So it seems like you can’t have the community building without the individual work.
People want to build community before doing the individual work, and that doesn’t make a lot of sense because you can’t maintain it.
In Durham we have a 16 week training where we pull together a very diverse group of Durhamites — race, class, gender, sexual orientation, ability, church moms, folks who just got out of prison — all in this room. We spend 16 weeks together [doing] a lot of deep historical analysis on oppression, race and class, [and asking] how we got to where we are, [and] how certain political decisions have impacted people. And then [we] begin to talk about creating a Durham we want to live in that includes the voices of everyone in the room.
You come from where you are, and work with people who you may or may not think you have anything in common with to create a Durham where we can all thrive. It is a way of developing strong relationships with people who don’t look like you, who then outside of here [become] a network of support for each other.
There was a young black man in this last group of people and this older white woman, who you would never think [would be friends but,] if you were to look on Facebook, you’ll see her commenting on all his rap videos because they established a relationship. You just wouldn’t expect that to happen.
This group is also actively participating in things that we do. For instance, when we call for people to come to a city council meeting around over-policing or housing or the new police station, they are there. Or last year when we were supporting the family of a young man who was on trial for shooting a police officer, we asked them to come to court everyday and they were there.
So it's not just [about] establishing relationships. It is also [about] making statements and showing the people in power that there’s a community of people who believe that there’s another way of creating a Durham that is harm free.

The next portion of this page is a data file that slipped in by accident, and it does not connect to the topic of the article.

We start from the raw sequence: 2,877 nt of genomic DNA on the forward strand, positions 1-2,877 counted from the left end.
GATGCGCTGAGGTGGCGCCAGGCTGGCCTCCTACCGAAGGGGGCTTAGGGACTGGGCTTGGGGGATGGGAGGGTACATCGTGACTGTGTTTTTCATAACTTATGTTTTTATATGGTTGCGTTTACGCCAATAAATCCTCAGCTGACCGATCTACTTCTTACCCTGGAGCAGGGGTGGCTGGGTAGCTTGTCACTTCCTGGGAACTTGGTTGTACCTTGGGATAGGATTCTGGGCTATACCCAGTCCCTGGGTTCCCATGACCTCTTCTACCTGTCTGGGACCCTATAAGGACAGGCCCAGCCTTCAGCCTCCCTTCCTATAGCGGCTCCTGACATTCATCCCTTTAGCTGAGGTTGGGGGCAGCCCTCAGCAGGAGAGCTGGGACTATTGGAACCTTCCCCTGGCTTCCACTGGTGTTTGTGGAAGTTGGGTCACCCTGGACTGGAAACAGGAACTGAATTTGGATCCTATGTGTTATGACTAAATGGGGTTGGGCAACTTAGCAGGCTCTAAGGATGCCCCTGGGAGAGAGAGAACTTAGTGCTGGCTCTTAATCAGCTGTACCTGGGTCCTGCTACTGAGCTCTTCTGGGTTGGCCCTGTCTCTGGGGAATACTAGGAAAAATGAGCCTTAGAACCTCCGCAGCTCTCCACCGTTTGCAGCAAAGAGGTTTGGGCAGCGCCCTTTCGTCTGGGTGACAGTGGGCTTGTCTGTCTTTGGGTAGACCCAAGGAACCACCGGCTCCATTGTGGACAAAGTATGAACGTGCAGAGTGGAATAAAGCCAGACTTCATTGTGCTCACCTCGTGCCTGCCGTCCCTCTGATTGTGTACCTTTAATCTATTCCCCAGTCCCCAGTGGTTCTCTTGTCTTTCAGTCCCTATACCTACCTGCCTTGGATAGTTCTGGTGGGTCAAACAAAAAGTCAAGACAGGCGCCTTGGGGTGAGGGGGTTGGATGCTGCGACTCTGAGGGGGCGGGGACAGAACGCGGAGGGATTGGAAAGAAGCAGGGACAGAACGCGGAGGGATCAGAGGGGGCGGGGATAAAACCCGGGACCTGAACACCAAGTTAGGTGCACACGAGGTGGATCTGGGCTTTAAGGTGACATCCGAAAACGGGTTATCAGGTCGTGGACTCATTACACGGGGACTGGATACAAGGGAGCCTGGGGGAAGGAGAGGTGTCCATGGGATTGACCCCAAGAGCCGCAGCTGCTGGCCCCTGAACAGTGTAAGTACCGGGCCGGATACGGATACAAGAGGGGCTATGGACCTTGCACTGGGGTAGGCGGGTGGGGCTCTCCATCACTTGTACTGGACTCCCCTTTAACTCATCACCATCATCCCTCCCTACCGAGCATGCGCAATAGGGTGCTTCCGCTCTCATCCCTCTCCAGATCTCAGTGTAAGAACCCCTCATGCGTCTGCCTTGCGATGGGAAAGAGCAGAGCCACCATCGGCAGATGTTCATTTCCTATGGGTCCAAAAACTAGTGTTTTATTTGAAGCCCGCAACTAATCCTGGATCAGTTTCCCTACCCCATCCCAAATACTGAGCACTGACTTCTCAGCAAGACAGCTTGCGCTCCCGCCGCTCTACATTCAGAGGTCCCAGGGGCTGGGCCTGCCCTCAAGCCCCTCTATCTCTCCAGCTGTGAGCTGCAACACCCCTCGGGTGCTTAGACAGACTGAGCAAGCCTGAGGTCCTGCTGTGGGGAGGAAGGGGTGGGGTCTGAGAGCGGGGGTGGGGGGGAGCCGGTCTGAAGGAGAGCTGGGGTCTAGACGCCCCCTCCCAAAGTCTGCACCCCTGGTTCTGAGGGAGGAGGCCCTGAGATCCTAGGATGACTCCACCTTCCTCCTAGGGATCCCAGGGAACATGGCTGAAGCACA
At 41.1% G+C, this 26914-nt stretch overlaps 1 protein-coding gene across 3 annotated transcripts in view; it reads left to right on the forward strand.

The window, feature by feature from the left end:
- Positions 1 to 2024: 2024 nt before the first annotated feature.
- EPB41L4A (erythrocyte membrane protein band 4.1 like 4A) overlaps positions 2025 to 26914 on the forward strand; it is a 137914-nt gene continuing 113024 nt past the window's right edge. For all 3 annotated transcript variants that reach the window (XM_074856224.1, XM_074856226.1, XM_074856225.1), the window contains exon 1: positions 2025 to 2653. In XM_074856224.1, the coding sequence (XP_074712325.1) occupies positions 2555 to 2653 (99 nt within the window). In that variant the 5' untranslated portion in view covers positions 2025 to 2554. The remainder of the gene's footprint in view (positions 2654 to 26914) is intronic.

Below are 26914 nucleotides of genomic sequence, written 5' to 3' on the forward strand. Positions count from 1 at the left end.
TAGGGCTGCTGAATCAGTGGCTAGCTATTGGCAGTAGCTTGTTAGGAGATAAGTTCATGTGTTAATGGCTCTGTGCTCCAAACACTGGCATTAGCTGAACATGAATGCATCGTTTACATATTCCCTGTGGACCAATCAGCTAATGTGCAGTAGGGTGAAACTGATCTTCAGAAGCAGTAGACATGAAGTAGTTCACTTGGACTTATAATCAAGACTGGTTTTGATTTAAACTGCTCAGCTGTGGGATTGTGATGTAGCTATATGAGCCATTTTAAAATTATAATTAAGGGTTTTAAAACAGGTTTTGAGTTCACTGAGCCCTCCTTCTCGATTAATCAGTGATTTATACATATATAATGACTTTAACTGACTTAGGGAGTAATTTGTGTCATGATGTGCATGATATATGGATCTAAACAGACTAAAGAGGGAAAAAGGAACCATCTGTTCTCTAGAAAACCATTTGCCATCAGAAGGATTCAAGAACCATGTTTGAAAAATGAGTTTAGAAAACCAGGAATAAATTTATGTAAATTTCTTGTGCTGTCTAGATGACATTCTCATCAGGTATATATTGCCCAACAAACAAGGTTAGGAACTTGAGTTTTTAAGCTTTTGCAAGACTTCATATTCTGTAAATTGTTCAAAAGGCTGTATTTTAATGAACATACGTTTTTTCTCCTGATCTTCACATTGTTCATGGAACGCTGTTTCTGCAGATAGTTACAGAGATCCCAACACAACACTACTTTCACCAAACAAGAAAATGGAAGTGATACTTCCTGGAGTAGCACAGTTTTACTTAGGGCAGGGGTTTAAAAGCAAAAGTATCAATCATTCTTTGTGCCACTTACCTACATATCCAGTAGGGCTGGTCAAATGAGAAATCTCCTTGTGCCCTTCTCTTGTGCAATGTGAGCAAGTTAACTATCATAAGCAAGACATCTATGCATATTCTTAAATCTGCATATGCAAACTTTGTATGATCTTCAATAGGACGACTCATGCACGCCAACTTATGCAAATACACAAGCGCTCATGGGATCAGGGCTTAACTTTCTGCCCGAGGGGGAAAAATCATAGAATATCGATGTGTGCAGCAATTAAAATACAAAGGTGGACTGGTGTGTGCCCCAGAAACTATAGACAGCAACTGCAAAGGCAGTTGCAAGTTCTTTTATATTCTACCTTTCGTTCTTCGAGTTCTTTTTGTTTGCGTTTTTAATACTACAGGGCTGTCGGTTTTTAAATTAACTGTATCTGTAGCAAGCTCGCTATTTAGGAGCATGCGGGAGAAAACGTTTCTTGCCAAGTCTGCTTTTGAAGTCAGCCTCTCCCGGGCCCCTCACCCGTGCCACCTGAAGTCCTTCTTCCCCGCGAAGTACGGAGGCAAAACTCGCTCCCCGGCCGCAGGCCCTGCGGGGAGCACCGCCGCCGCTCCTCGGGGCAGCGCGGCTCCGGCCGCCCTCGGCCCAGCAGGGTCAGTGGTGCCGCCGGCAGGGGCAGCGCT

You’ve been at Spirit House since 2002, and I’ve wondered what it must be like to work with an organization that is deeply committed to uplifting the black community given the recent exposure of police violence. How has that and the Black Lives Matter movement affected your work?
It has also been very hard. Right now, it’s very hard. Everyday is hard. Because there is such a heightened sense [of awareness]. There’s so much video, so many news articles. It’s constant. It makes it difficult to function. It makes it difficult to find joy. So in addition to some of the police accountability things that we are doing around racial profiling and police brutality, a lot of our work in the last few months has been intentionally creating spaces for black joy as a way of healing. A lot of our focus right now is around healing because people sometimes are not able to get out of bed. It is definitely traumatic constantly seeing those things [in the media] or living in fear, so we are trying to provide spaces where we can have relief.
This summer we have done this Black Resilience Black Joy [programming] where we go to the Eno and bring food, and we go in the water, and we are in the water, and we scream in the water. We try to release some of the things we are holding to make room for good things and we go home.
We see this as part of that movement. The protest and demonstrations and all of those things are very necessary, but they are not actually creating the world we want to live in. If we are not practicing the world we want to live in, even if we win tomorrow in these other areas, we don’t have anything to replace it with. We don’t have it. We haven’t created it. We haven’t practiced it. We haven’t learned it. So [Spirit House] is trying to simultaneously both work around these things — the very tangible things that Black Lives Matters talks about but also trying to practice a different way of living. We are trying to create space for black people to practice a different way of living, so that as we win these things we have something tangible to replace it with.